Jeff’s sale in works

Easements offer chance to upgrade backs of buildings

Michelle Monroe

By Michelle Monroe

Executive Editor

Just
The Facts

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Nobody lost anything. Everybody gained something.

- Dominic Cloud - St. Albans City Manager

ST. ALBANS CITY — The St. Albans City Council Monday night approved liquor licenses for a potential new owner of a downtown landmark business – Jeff’s Maine Seafood.

The council also took action that could lead to improvements to backsides of buildings bordering the now-under-construction city parking garage. Also approved was a zoning change for 5 Spruce St., clearing the way for a possible expansion of Beverage Mart.

The other top item on the council’s agenda – restoration of the Taylor Park fountain – was discussed but not acted upon.

Acting as the liquor control board, the council granted liquor licenses to Keith Roy, of Williston, for both Jeff’s Maine Seafood, at the corner of Main and Bank streets, and the adjoining Wine Shop on Main Street.

Roy told the board he does not plan on making any changes to the restaurant and will keep Marie West as the manager.

Roy is purchasing the two businesses from owner Jamie West. Closing on the sale is scheduled for early January.

This is a career change for Roy, who said he is using his own funds to make the purchase outright. He served in the military for 32 years, reaching the rank of Chief Warrant Officer.

Roy served in Afghanistan and Iraq. He was injured in a helicopter crash in Baghdad, he told the council.

The council also approved easement changes for 27 buildings along Kingman and Main Streets. The easements are for the rear of properties bordering the parking garage site.

The changes give the businesses new easements and the city gains the right to make improvements to the rear of the properties, including new curbs, sidewalks, dumpster locations, landscaping and relocation of utilities.

The rights of way for the owners of Kingman Street shifted south. “Nobody lost anything. Everybody gained something,” said city manager Dominic Cloud.

Marty Manahan, the city’s director of business development, worked with the landowners to arrange the transfers. “The majority… looked forward to this project coming on line and were more than willing to work with us,” he said.

Manahan also wanted residents to know the city is not buying property or removing it from the tax rolls. The changes were mutual exchanges of easements and rights of way.

Beverage Mart

Ross Arsenault, owner of Beverage Mart, has plans to expand his business by adding a new bottle return center to the Spruce St. location, which adjoins his property. The store’s wine selection would then be expanded and moved into the current bottle return building.

With the change in zoning for 5 Spruce St. from residential to business, Arsenault may now seek Development Review Board approval for his expansion plans.

Ward 4 Alderman Jeff Young and Ward 5 Alderman Chad Spooner voted against the zoning change, which was approved 4-2.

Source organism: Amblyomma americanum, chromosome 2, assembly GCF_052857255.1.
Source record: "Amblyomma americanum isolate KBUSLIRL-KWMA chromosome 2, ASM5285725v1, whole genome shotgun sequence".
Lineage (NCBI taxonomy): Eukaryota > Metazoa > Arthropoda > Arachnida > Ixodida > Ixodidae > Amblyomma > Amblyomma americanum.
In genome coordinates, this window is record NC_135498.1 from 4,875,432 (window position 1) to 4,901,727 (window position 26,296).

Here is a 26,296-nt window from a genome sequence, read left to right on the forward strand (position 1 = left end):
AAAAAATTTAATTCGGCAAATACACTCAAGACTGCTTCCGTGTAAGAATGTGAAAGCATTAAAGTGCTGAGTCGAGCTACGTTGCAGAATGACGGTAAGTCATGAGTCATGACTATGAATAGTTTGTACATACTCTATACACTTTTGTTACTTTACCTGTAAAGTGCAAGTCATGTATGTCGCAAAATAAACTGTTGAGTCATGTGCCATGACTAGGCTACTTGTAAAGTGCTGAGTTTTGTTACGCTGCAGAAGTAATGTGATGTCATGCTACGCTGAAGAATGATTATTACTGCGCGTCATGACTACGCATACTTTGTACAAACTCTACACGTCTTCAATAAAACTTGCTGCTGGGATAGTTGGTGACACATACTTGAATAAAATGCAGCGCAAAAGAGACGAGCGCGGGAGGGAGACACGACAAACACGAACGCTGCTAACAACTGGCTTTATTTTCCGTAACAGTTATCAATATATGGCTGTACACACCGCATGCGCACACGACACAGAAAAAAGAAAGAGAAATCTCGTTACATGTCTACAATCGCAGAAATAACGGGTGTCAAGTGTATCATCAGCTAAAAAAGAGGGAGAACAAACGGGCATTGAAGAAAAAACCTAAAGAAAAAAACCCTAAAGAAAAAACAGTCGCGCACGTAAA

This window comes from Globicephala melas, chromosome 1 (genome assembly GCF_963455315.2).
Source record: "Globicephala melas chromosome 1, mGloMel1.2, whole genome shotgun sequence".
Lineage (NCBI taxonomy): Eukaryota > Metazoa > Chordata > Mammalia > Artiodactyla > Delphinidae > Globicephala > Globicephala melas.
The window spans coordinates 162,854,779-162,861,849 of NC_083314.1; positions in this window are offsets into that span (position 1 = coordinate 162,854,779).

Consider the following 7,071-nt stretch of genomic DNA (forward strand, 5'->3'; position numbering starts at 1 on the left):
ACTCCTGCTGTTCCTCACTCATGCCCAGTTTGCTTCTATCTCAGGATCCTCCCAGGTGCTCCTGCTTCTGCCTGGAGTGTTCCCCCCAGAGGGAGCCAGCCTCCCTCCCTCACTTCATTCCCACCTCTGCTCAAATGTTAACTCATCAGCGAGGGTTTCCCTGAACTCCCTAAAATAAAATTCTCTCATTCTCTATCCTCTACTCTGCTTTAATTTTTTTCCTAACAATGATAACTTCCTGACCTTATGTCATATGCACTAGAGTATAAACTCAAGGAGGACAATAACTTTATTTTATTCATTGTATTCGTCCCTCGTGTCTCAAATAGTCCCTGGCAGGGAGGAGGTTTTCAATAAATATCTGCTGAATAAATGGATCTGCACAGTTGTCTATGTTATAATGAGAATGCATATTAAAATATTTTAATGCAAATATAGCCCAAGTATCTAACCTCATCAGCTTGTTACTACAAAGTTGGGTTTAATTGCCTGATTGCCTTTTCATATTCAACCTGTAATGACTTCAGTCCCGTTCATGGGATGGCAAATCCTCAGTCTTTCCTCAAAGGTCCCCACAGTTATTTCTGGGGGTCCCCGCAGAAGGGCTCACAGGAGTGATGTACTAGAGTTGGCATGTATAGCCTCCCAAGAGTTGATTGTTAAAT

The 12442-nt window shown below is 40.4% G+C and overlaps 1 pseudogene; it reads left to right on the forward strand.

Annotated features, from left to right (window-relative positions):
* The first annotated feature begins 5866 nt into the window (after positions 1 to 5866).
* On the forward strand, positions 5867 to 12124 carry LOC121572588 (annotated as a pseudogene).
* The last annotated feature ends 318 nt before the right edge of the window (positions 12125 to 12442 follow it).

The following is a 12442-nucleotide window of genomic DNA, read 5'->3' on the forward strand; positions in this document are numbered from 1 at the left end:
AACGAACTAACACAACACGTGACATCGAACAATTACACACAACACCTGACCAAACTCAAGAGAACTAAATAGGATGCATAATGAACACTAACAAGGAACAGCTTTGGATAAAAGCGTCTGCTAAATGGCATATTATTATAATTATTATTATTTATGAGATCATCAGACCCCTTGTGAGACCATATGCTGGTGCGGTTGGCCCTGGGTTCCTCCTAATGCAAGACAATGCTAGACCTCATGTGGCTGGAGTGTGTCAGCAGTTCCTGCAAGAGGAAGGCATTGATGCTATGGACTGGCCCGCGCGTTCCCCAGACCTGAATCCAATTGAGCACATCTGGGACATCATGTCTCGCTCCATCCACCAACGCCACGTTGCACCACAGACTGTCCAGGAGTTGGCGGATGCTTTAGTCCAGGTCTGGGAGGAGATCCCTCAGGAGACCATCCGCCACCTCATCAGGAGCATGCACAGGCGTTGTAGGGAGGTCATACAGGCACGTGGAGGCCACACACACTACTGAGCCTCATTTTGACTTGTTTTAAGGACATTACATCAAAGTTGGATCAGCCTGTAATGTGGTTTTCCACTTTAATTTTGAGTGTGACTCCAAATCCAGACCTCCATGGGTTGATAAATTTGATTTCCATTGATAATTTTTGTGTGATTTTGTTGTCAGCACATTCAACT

Park fountain

The council did not make any decisions regarding the Taylor Park fountain, but did ask staff to prepare the necessary documents and numbers for a bond vote. It will decide whether to approve a December bond vote on the fountain on Friday during a special afternoon session.

Council members wanted to see final numbers on the cost of a bond and what the tax implications would be before deciding whether to call a special meeting to place the issue before voters.

Robinson Iron in Alabama has offered to restore the fountain for $180,000, including the cost of dismantling it and shipping it to their workshop in Alabama.

In order to have the fountain returned in time for the St. Albans Raid anniversary next fall, the fountain would have to be dismantled and shipped for repair by the end of this year.

The other expense is the demolition and reconstruction of the pool and base of the fountain. That cost is still being determined.

The council is divided on the question of whether to bond for the fountain. Young is in favor. Ward 1 Alderman Tim Hawkins expressed doubt about the use of the public funds and not private fundraising. He was also concerned about the dynamics of a bond vote.

“It’s very easy for the public to come in and put it on the credit card,” said Hawkins. “But those votes can then limit the council’s options by tying up money,” he added.

Aaron O’Grady, Ward 3, noted that once a bond has been issued and repairs made there is less incentive for private fundraising.

Ryan Doyle, Ward 5, expressed concerns about holding a vote in the week before Christmas.

Ward 2 Alderman Jim Pelkey and Mayor Liz Gamache both said they have been receiving comments from constituents with a range of viewpoints on the fountain.

Pelkey said he is generally hearing that constituents want it repaired, but some are not in favor of paying for it with public funds while others are not.

Gamache said she is also hearing that people want the repairs done properly and not rushed.

The board also unanimously approved the purchase of a new sidewalk plow by the Public Works Department. The city had two sidewalk plows, one of which is 13-years-old, explained Public Works Director Allen Robtoy.

The $130,000 purchase would be paid for with a seven-year loan. Payments will be made with funds that are set aside annually for public works capital expenses.

Included in the purchase price are attachments that will allow the vehicle to be used for other things, including sweeping a parking garage scheduled for construction next year, according to Robtoy. “It’s a multi-use vehicle,” he said.